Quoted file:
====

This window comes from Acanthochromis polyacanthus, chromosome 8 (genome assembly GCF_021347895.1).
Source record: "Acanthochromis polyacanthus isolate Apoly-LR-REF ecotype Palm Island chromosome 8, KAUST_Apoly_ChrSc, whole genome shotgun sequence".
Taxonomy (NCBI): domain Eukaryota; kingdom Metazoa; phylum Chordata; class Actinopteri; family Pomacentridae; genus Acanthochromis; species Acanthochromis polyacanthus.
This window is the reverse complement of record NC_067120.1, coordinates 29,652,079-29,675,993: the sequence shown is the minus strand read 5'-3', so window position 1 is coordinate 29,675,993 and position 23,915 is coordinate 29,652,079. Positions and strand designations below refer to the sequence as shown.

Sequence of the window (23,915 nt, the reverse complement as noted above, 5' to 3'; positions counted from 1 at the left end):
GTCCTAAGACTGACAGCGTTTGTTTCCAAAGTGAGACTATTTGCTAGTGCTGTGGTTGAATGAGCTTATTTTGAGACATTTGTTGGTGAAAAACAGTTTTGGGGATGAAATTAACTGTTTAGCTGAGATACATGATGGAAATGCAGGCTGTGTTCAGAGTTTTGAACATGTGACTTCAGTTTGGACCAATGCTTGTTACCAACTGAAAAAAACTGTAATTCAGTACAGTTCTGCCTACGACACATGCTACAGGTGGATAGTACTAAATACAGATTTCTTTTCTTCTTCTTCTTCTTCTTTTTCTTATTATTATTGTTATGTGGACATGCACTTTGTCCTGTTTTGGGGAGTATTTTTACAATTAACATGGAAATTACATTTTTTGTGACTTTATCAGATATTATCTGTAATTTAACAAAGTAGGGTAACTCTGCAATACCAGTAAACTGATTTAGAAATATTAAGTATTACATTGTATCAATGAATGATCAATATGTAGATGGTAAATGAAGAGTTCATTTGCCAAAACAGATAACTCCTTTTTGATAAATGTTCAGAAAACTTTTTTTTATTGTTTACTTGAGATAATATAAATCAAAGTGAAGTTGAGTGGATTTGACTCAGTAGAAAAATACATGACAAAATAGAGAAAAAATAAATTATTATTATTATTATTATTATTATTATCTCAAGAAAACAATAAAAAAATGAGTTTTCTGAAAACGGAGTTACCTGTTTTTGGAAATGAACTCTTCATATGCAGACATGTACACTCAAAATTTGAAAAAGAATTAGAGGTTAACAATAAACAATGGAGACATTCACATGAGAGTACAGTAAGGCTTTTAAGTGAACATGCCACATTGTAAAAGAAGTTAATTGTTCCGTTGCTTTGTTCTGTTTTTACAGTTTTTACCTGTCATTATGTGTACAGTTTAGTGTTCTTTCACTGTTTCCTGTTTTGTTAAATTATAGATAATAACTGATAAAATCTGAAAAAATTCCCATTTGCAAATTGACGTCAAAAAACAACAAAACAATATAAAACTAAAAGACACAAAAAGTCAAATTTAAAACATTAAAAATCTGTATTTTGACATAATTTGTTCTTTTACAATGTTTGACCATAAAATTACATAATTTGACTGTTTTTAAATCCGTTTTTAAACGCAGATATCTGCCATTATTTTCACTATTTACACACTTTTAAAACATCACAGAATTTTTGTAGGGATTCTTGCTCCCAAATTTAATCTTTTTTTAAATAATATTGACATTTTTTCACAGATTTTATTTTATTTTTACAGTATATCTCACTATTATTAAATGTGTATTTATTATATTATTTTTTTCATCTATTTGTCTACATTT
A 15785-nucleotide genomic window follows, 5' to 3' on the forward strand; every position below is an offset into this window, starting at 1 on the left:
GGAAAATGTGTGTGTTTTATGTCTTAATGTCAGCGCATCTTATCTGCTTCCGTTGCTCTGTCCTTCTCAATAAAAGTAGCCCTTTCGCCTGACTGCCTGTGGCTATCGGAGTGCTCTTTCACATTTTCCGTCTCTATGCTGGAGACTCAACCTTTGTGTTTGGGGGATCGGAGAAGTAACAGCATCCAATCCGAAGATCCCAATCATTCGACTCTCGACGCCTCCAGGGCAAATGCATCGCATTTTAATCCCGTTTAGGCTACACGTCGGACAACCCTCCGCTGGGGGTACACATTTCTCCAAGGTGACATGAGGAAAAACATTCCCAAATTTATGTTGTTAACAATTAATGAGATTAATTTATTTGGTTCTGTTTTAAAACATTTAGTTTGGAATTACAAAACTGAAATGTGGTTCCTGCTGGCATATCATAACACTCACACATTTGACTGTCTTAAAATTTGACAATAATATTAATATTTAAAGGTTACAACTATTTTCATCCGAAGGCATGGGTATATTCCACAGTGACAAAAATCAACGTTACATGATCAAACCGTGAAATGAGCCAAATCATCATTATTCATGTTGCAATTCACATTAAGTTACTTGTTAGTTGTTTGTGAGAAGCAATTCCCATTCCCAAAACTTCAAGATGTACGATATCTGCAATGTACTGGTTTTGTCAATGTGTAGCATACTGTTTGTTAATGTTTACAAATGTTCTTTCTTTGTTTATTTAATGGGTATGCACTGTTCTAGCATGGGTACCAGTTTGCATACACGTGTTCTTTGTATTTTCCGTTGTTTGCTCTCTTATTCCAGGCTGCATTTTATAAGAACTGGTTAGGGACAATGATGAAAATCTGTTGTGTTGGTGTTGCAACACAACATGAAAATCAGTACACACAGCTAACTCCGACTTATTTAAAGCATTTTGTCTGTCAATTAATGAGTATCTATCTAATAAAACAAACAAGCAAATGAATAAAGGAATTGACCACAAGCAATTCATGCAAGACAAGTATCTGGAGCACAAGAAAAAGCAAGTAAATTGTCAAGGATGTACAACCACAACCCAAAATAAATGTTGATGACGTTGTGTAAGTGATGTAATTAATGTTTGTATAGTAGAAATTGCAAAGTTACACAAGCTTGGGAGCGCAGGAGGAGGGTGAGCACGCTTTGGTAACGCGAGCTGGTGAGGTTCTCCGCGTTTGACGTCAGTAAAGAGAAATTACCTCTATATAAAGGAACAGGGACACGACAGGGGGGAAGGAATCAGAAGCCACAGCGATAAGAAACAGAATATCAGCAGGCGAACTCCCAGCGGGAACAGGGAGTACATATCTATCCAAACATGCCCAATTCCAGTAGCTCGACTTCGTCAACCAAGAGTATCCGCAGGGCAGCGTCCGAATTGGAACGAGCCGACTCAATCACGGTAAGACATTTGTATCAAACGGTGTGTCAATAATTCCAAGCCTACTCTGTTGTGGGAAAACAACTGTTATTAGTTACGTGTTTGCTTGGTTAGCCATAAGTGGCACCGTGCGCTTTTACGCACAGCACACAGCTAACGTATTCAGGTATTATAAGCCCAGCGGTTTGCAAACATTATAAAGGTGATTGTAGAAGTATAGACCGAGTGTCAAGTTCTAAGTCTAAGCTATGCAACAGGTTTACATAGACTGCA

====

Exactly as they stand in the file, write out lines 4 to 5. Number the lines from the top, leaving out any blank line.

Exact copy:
This window is the reverse complement of record NC_067120.1, coordinates 29,652,079-29,675,993: the sequence shown is the minus strand read 5'-3', so window position 1 is coordinate 29,675,993 and position 23,915 is coordinate 29,652,079. Positions and strand designations below refer to the sequence as shown.

Sequence of the window (23,915 nt, the reverse complement as noted above, 5' to 3'; positions counted from 1 at the left end):